Goodbye, Thea Stavroula

By Lisa Suhair Majaj

She died at 94. There are worse ages at which to leave this earth, but that doesn’t dispel the sadness. How many changes did she see in her life? How many wars? When she was a girl, the quickest way from Limassol to Paphos was by boat. People stayed in their villages, grew their own food. Now there are highways, and cars, and smart phones, and all sorts of other things she probably never dreamed of—though some things, like wars and their after-effects, don’t seem to change much.

She lived in Episkopi, a mixed village, populated by both Greek Cypriots and Turkish Cypriots until the invasion that split the country. She raised three sons, losing a daughter at the age of four. My husband tells me she always wore the Hand of Fatima, at the time considered a distinctively Muslim symbol, next to the cross around her neck. That doesn’t surprise me. From the first time I met her, as I struggled to find enough Greek to thank her for her coffee, her smiling hospitality, it was clear that she had a large, embracing spirit. Whenever we visited there were always stray cats she was feeding, children in the garden, a bowl of sweets for passers by.

And everyone passed by. Her house was at the heart of the village, right across from the church, down the street from the archeological museum. Neighbors, relatives, outsiders—all were welcome. She taught the young archeologists staying at the museum how to embroider, unperturbed by the lack of a common language. There was no better place for coffee than perched on one of the chunks of ancient Roman columns scattered outside her gate, breathing in the stunning vista of the coastline spread out below, the sense of timelessness.

But time never stops.

The day Thea Stavroula died, a massive sandstorm struck, blanketing the island for days in a cloud of dust so thick it was impossible to take a deep breath. Temperatures soared as the sky pressed down, gritty and clotted. Even the sweat rivulets rolling down my skin felt muddy.

On the day of the funeral, we braved the brownish haze to drive from Nicosia to Episkopi. We parked outside of her small, familiar house, the usual coastal vista shrouded in dust, and crossed the street to the church. Family and neighbors were already gathering in the oppressively hot stone-paved yard, their black clothing a reminder of why we were there.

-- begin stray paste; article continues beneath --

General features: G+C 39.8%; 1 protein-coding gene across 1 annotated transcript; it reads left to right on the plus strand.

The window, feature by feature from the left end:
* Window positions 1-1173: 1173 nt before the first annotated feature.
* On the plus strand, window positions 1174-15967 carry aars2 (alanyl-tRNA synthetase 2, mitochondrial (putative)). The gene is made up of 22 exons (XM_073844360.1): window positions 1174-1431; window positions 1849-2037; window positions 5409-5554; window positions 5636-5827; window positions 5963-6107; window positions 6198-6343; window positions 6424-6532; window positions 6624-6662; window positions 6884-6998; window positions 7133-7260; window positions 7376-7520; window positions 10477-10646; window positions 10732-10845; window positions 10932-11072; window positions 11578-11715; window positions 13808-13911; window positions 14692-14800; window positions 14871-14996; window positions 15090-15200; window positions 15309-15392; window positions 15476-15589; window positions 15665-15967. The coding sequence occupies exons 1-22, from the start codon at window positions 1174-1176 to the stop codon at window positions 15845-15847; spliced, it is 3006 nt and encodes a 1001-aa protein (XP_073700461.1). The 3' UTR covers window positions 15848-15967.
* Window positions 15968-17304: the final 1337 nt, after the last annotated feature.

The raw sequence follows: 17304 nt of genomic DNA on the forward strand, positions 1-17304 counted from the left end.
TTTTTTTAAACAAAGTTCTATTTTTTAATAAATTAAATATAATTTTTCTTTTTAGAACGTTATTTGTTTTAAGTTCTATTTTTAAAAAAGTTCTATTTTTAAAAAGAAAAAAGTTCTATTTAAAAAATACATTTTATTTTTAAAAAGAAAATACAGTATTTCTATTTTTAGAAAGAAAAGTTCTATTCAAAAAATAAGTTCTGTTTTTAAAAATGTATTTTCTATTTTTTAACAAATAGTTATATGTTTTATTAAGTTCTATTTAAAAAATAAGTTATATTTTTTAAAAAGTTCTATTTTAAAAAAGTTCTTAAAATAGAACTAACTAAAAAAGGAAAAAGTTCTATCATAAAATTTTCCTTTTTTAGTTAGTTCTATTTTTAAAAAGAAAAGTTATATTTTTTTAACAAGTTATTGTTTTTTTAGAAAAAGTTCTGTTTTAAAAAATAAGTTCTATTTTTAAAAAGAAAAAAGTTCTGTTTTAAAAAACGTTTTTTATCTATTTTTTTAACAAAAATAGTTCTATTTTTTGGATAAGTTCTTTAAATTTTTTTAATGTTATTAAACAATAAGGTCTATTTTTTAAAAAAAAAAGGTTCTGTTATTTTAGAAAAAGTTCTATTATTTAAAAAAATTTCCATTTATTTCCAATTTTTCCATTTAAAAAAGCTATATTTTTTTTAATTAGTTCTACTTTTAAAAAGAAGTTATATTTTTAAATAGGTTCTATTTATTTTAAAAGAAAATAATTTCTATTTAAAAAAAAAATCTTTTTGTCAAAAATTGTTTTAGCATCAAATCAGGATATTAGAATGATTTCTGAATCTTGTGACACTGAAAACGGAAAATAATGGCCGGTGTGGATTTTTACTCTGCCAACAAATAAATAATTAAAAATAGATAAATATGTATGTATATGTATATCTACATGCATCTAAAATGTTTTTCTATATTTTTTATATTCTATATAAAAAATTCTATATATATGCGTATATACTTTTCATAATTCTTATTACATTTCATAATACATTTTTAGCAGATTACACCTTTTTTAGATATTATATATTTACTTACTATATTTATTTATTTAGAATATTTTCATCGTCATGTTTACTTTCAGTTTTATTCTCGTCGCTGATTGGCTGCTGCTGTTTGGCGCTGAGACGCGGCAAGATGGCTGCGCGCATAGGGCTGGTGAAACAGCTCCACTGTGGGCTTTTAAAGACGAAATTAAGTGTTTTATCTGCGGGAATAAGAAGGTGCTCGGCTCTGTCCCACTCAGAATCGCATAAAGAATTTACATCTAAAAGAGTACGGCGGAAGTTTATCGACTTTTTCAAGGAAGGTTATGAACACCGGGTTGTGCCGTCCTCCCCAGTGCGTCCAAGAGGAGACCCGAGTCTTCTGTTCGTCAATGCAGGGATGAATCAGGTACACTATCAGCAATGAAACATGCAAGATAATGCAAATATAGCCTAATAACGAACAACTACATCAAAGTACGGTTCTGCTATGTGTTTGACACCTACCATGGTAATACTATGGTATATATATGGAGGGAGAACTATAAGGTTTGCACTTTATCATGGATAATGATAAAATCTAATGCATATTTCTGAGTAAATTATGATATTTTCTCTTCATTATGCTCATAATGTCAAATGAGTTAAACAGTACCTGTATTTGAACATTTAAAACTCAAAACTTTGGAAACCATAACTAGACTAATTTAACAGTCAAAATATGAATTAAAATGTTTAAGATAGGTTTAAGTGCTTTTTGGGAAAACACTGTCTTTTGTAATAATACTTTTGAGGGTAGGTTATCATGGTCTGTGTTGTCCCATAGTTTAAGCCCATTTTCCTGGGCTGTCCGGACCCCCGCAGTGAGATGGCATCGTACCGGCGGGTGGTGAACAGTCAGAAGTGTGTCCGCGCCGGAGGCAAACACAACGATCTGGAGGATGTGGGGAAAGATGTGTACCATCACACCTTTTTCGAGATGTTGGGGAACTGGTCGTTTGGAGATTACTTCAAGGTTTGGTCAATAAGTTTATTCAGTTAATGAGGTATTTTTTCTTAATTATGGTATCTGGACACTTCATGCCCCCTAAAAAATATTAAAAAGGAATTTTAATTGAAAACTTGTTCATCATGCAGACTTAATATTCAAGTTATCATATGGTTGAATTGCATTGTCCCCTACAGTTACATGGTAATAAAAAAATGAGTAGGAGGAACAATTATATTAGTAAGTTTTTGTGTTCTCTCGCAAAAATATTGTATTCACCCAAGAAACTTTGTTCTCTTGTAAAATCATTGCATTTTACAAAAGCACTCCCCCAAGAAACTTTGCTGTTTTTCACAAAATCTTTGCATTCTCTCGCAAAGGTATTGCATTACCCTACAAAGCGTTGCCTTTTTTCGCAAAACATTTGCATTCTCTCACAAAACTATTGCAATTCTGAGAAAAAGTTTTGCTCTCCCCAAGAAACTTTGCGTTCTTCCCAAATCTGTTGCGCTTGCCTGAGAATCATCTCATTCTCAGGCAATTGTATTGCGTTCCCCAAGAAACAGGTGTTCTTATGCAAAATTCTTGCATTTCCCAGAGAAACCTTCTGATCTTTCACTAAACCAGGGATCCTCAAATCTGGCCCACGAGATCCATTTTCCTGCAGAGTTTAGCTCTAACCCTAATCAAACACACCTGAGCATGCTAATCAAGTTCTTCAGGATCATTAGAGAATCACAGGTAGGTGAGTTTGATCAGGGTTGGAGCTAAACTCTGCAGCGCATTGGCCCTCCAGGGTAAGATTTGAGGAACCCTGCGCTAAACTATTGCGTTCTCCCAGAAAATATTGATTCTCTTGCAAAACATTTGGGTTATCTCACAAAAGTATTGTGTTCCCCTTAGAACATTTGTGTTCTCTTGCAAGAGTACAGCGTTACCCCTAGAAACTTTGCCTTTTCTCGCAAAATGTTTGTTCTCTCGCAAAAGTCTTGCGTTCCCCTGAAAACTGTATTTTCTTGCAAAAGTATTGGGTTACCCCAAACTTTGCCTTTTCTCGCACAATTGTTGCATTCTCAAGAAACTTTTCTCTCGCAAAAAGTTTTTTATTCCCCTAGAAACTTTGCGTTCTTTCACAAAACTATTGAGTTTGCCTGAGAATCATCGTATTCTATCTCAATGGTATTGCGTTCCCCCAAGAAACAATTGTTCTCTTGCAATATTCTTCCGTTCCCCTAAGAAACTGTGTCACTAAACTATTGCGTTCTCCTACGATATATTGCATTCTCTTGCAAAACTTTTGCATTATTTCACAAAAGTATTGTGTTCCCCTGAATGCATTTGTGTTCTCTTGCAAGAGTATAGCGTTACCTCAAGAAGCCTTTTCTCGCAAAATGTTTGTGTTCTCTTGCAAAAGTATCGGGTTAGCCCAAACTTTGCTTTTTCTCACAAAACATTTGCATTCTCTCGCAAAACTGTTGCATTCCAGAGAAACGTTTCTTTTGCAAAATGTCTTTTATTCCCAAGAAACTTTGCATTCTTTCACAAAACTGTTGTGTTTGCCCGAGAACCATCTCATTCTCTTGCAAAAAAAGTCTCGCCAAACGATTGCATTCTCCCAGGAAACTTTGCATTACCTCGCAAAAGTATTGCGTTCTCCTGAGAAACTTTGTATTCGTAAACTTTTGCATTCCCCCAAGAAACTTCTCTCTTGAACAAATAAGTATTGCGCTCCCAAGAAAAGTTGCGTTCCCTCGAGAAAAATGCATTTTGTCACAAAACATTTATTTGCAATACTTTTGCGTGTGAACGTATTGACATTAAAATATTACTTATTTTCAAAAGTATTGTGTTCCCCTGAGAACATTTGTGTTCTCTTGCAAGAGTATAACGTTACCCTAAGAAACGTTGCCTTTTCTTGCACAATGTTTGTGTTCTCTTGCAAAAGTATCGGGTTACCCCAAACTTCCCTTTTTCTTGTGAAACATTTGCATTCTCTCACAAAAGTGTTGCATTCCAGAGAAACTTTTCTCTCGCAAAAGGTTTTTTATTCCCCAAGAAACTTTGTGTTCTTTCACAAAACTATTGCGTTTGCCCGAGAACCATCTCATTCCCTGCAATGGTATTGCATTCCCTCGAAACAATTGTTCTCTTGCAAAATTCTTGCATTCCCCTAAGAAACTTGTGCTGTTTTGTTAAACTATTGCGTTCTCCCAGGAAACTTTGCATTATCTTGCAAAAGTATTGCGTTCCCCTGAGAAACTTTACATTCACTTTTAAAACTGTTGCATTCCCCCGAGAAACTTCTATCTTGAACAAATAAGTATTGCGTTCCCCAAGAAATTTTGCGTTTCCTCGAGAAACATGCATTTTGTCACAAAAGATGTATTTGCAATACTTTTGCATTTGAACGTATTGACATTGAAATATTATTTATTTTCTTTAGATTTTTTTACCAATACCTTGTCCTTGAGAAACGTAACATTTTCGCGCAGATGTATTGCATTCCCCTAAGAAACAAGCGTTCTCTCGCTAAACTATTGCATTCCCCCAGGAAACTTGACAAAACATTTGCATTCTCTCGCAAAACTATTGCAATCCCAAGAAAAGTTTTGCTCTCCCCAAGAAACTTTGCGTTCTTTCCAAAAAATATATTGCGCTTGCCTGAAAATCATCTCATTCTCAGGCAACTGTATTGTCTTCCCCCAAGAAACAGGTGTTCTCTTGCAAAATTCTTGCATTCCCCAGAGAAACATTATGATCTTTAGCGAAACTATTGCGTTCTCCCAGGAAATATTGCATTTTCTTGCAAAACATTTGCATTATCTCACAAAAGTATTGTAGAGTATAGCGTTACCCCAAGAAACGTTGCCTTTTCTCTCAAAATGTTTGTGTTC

Inside, the church was dim and slightly cooler. I slipped some coins into the donation box and lit three candles: one for Stavroula, one for my parents, who died decades ago, and one for those still engaged in this battle called life. Then the chanting of the Orthodox service began, the musicality of the priest’s voice carrying me out of my thoughts as the candles flickered.

Soon enough the service was over—how quickly we mark passage from this earth!—and mourners gathered again in the churchyard, waiting for the coffin to be carried out. At the gate of the yard I noticed two tiny, ancient women clutching each other’s hands for support. One, I saw with a thrum of sadness, wore mismatched slippers on her feet. Later my sister-in-law told me that after the 1974 Turkish invasion, when refugees took shelter in Episkopi, Thea Stravroula had been the first to help these two women, giving them olives, that staple of village sustenance. Decades later, they had come to say goodbye.

We proceeded to the cemetery, where the open coffin required confrontation. I hardly recognized Stavroula in the body that lay face up to the sky. Age and illness had replaced her calm, robust demeanor with a startlingly gaunt profile; her eyes were no longer smiling, but closed.

This was my son’s first funeral. He watched carefully as they lowered the open coffin into the grave with ropes, poured oil on the body, scattered earth, and rinsed the shovel off with water over the coffin, mixing earth’s elements with her human remains. Then the coffin was closed and buckets of soil were tipped on top, attendants shoveling in more to finish the job. Dust clouds rose to join the dust that hung in the heat-struck, lowering sky. Her body went into the earth, earth was shoveled on top of her, and the sky rained earth on all of us: a dusty kind of tears.

At bedtime that night, my son asked me, “What is it like when someone passes away? What do they feel? What do they see? Where do they go? What do they become?” I had no clear answers to offer. Instead I kissed him and stroked his hair till his breathing settled.

But Stravroula didn’t settle. She lingered in the air around me, rich and full, her life too real to close a coffin lid on. I thought of an afternoon decades earlier, as we sat in the cool of her garden after hours at the beach—her laughter filling the air, the coffee she had brewed with careful hands waiting to be drunk, the future full in the unturned cup.

In my kitchen grows a plant started from a cutting taken from a tree in her yard, nestled in a simple clay pot. Like her, it is rooted in earth, arching toward the sun.